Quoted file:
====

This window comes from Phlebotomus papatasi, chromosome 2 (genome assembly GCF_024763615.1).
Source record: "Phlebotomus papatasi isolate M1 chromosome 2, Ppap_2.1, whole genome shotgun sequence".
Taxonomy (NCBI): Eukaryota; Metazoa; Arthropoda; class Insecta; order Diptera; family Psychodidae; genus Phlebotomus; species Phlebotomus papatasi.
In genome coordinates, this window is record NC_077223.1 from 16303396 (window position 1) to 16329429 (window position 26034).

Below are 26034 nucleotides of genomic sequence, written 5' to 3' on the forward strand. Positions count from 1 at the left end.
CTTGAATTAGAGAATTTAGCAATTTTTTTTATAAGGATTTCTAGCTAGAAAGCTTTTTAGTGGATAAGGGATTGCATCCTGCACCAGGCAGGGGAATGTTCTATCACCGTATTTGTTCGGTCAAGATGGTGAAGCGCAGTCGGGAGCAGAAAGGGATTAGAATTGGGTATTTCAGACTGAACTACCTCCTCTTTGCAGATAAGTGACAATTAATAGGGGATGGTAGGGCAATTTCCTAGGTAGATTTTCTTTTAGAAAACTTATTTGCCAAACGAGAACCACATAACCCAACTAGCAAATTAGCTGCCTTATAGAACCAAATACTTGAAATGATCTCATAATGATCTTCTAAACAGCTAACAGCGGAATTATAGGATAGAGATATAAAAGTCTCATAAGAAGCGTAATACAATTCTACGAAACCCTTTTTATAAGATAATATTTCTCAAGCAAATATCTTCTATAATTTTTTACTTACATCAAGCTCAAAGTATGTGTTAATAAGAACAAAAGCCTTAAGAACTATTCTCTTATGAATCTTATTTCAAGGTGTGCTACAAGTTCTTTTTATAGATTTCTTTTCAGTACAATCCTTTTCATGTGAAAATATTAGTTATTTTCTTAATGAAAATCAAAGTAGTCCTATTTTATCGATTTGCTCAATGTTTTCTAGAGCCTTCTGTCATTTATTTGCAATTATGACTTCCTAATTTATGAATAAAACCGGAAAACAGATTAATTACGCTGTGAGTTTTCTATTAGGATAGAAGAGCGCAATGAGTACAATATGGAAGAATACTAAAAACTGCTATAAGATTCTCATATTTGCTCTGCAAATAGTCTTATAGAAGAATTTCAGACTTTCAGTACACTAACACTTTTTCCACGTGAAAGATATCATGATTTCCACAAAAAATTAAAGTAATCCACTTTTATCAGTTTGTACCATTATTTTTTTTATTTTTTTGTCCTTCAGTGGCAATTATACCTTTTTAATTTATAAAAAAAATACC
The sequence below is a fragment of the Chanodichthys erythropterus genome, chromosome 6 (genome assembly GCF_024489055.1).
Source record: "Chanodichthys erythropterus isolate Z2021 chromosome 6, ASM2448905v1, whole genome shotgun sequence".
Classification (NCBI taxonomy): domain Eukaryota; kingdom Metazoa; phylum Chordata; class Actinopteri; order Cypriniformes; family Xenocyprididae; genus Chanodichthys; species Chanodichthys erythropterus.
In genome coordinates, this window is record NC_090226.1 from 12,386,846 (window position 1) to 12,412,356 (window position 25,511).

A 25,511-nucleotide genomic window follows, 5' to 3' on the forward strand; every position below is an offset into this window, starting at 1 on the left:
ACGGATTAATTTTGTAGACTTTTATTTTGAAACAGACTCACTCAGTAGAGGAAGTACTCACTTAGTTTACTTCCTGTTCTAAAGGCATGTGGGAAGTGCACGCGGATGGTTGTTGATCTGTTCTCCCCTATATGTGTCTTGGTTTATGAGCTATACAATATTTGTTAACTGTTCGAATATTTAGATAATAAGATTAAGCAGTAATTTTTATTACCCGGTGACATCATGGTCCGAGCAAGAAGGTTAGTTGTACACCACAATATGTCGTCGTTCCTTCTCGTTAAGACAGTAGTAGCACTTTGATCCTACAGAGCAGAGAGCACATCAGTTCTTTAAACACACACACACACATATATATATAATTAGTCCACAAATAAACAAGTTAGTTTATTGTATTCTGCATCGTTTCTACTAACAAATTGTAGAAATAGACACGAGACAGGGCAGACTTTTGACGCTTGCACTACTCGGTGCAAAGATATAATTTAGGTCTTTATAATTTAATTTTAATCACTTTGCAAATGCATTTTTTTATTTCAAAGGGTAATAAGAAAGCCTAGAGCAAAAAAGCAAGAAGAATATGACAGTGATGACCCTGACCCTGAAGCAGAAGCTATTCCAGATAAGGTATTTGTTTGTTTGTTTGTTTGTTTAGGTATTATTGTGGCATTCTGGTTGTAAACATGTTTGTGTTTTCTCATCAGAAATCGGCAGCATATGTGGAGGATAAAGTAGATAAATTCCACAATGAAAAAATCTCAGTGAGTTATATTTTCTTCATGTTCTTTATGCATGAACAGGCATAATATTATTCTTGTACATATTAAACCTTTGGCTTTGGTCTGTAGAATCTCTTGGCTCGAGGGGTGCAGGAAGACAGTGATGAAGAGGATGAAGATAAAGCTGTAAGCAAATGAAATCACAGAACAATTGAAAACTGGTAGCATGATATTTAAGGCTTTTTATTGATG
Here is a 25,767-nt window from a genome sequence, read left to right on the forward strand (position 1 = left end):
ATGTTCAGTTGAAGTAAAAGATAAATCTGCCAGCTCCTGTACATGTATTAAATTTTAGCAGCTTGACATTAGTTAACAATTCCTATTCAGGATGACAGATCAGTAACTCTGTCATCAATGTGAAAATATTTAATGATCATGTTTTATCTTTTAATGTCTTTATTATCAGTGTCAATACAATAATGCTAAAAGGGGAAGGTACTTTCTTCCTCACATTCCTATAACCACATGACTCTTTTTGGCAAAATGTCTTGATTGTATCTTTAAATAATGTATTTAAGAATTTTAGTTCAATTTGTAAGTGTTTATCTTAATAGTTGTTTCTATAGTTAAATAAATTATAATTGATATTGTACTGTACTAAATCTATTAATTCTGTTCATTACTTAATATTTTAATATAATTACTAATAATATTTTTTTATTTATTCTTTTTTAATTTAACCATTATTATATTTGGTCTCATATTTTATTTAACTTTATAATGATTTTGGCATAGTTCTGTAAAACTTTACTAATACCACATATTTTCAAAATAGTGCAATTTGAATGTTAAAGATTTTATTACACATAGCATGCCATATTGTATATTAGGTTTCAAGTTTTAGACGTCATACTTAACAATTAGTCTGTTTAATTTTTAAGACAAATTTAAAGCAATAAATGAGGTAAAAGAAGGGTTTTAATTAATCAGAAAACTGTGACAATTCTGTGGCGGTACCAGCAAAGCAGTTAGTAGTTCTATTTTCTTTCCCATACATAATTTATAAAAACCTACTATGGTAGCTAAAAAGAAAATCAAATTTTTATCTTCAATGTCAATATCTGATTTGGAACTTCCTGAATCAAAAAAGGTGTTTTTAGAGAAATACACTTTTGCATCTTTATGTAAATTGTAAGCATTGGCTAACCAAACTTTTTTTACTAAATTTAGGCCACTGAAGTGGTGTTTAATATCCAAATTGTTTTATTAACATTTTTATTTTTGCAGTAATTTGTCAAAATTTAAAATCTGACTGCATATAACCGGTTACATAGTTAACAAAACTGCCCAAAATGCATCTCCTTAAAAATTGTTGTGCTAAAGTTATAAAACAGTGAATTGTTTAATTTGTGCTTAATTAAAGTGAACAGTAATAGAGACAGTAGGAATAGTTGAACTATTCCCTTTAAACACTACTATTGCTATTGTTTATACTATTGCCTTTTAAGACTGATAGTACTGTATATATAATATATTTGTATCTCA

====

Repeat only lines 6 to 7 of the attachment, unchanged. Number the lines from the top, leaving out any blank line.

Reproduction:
CTTGAATTAGAGAATTTAGCAATTTTTTTTATAAGGATTTCTAGCTAGAAAGCTTTTTAGTGGATAAGGGATTGCATCCTGCACCAGGCAGGGGAATGTTCTATCACCGTATTTGTTCGGTCAAGATGGTGAAGCGCAGTCGGGAGCAGAAAGGGATTAGAATTGGGTATTTCAGACTGAACTACCTCCTCTTTGCAGATAAGTGACAATTAATAGGGGATGGTAGGGCAATTTCCTAGGTAGATTTTCTTTTAGAAAACTTATTTGCCAAACGAGAACCACATAACCCAACTAGCAAATTAGCTGCCTTATAGAACCAAATACTTGAAATGATCTCATAATGATCTTCTAAACAGCTAACAGCGGAATTATAGGATAGAGATATAAAAGTCTCATAAGAAGCGTAATACAATTCTACGAAACCCTTTTTATAAGATAATATTTCTCAAGCAAATATCTTCTATAATTTTTTACTTACATCAAGCTCAAAGTATGTGTTAATAAGAACAAAAGCCTTAAGAACTATTCTCTTATGAATCTTATTTCAAGGTGTGCTACAAGTTCTTTTTATAGATTTCTTTTCAGTACAATCCTTTTCATGTGAAAATATTAGTTATTTTCTTAATGAAAATCAAAGTAGTCCTATTTTATCGATTTGCTCAATGTTTTCTAGAGCCTTCTGTCATTTATTTGCAATTATGACTTCCTAATTTATGAATAAAACCGGAAAACAGATTAATTACGCTGTGAGTTTTCTATTAGGATAGAAGAGCGCAATGAGTACAATATGGAAGAATACTAAAAACTGCTATAAGATTCTCATATTTGCTCTGCAAATAGTCTTATAGAAGAATTTCAGACTTTCAGTACACTAACACTTTTTCCACGTGAAAGATATCATGATTTCCACAAAAAATTAAAGTAATCCACTTTTATCAGTTTGTACCATTATTTTTTTTATTTTTTTGTCCTTCAGTGGCAATTATACCTTTTTAATTTATAAAAAAAATACC
The sequence below is a fragment of the Chanodichthys erythropterus genome, chromosome 6 (genome assembly GCF_024489055.1).